European Civil Law

Common principles and regulations which governs the choice of law in the European Union

Warning: a European civil code is not yet a reality; however, while that does not happen, we expose a set of rules within the European Union to govern choice of law in civil and commercial matters

Property Law

Right to property

1. Everyone has the right to own, use, dispose of and bequeath his or her lawfully acquired possessions. No one may be deprived of his or her possessions, except in the public interest and in the cases and under the conditions provided for by law, subject to fair compensation being paid in good time for their loss. The use of property may be regulated by law in so far as is necessary for the general interest. 

2. Intellectual property shall be protected.

(This right is enshrined in article 17 of the Charter of Fundamental Rights)

This Article is based on Article 1 of the Protocol to the ECHR: "Every natural or legal person is entitled to the peaceful enjoyment of his possessions. No one shall be deprived of his possessions except in the public interest and subject to the conditions provided for by law and by the general principles of international law.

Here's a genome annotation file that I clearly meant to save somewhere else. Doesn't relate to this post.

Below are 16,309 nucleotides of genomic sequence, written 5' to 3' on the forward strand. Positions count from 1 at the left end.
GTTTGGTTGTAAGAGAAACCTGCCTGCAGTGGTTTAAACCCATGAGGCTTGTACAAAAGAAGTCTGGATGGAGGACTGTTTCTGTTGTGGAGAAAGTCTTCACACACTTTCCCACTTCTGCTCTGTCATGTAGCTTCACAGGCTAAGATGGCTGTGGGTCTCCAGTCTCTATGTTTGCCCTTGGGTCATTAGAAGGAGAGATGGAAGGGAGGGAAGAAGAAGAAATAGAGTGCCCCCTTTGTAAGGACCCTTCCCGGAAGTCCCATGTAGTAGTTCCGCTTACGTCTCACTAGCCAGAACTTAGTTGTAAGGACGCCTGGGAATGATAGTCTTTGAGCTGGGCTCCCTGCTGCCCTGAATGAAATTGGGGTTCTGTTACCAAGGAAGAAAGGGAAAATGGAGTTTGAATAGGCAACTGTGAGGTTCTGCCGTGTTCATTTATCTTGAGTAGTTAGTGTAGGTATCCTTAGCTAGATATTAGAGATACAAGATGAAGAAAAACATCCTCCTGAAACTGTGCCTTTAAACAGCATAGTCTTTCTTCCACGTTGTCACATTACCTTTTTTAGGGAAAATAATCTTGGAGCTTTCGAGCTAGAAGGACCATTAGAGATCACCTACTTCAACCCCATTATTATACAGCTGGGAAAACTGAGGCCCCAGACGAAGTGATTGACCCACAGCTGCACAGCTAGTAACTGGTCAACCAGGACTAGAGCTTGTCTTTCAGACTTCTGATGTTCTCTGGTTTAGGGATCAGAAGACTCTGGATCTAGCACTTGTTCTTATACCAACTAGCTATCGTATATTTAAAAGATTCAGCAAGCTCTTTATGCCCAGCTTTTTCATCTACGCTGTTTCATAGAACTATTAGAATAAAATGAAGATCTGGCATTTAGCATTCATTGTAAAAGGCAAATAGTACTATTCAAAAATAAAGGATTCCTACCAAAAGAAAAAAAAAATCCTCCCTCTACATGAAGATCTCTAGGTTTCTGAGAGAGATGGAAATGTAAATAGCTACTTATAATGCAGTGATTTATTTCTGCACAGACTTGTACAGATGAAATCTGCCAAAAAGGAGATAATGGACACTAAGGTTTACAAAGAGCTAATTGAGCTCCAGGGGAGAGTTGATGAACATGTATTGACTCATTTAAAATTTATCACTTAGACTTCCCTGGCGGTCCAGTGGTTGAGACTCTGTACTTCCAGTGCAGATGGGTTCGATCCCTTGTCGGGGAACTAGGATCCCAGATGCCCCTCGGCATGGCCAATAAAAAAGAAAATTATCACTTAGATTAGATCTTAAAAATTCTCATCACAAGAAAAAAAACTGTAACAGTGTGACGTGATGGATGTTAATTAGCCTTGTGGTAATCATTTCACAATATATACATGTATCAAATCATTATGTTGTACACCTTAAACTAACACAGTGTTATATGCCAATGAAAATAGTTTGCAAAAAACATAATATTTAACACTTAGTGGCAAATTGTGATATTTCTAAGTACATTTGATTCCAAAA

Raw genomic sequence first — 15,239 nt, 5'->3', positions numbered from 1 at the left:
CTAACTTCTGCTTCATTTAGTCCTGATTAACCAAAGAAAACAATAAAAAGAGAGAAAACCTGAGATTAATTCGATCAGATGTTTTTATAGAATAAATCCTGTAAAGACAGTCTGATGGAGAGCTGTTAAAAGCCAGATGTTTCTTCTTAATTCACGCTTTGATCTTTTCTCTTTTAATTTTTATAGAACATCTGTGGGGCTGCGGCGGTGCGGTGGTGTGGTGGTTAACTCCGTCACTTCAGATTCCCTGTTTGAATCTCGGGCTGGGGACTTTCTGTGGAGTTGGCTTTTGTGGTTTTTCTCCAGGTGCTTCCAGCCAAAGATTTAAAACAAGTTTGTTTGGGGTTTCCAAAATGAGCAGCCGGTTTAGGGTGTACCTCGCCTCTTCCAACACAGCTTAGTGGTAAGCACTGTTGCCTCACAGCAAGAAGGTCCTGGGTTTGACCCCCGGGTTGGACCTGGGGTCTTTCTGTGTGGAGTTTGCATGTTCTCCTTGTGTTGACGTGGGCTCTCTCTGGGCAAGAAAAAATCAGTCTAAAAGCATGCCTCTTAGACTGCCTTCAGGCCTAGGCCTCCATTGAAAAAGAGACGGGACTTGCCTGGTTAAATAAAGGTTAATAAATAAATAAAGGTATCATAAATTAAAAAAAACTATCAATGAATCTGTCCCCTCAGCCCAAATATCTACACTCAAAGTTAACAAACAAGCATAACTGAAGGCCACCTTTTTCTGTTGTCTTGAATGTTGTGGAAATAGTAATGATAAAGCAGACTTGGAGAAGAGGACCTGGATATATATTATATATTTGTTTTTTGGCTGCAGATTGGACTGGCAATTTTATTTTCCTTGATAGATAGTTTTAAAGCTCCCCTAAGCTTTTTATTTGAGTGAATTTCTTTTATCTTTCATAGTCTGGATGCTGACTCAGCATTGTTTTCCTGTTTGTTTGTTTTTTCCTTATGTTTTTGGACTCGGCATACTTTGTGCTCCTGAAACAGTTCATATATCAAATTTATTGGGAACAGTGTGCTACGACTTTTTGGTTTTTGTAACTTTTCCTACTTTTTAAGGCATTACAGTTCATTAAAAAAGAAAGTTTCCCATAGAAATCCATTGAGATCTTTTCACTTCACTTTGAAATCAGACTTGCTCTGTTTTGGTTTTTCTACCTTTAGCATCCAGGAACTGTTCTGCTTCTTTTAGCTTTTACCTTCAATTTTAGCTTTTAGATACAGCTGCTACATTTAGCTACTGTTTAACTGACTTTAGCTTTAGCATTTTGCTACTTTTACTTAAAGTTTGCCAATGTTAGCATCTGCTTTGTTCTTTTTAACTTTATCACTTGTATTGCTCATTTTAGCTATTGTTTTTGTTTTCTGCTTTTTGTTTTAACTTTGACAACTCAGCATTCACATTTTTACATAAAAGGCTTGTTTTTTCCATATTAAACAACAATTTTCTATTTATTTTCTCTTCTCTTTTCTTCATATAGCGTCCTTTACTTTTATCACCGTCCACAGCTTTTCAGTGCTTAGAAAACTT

The preceding provisions shall not, however, in any way impair the right of a State to enforce such laws as it deems necessary to control the use of property in accordance with the general interest or to secure the payment of taxes or other contributions or penalties." This is a fundamental right common to all national constitutions. It has been recognised on numerous occasions by the case law of the Court of Justice, initially in the Hauer judgment (13 December 1979, ECR [1979] 3727). The wording has been updated but, in accordance with Article 52(3), the meaning and scope of the right are the same as those of the right guaranteed by the ECHR and the limitations may not exceed those provided for there.

Protection of intellectual property, one aspect of the right of property, is explicitly mentioned in paragraph 2 because of its growing importance and Community secondary legislation. Intellectual property covers not only literary and artistic property but also patent and trademark rights and associated rights. The guarantees laid down in paragraph 1 shall apply as appropriate to intellectual property.

Source: Official Journal of the European Union C 303/17 - 14.12.2007

Preamble - Explanations relating to the Charter of Fundamental Rights:
These explanations were originally prepared under the authority of the Praesidium of the Convention which drafted the Charter of Fundamental Rights of the European Union. Although they do not as such have the status of law, they are a valuable tool of interpretation intended to clarify the provisions of the Charter.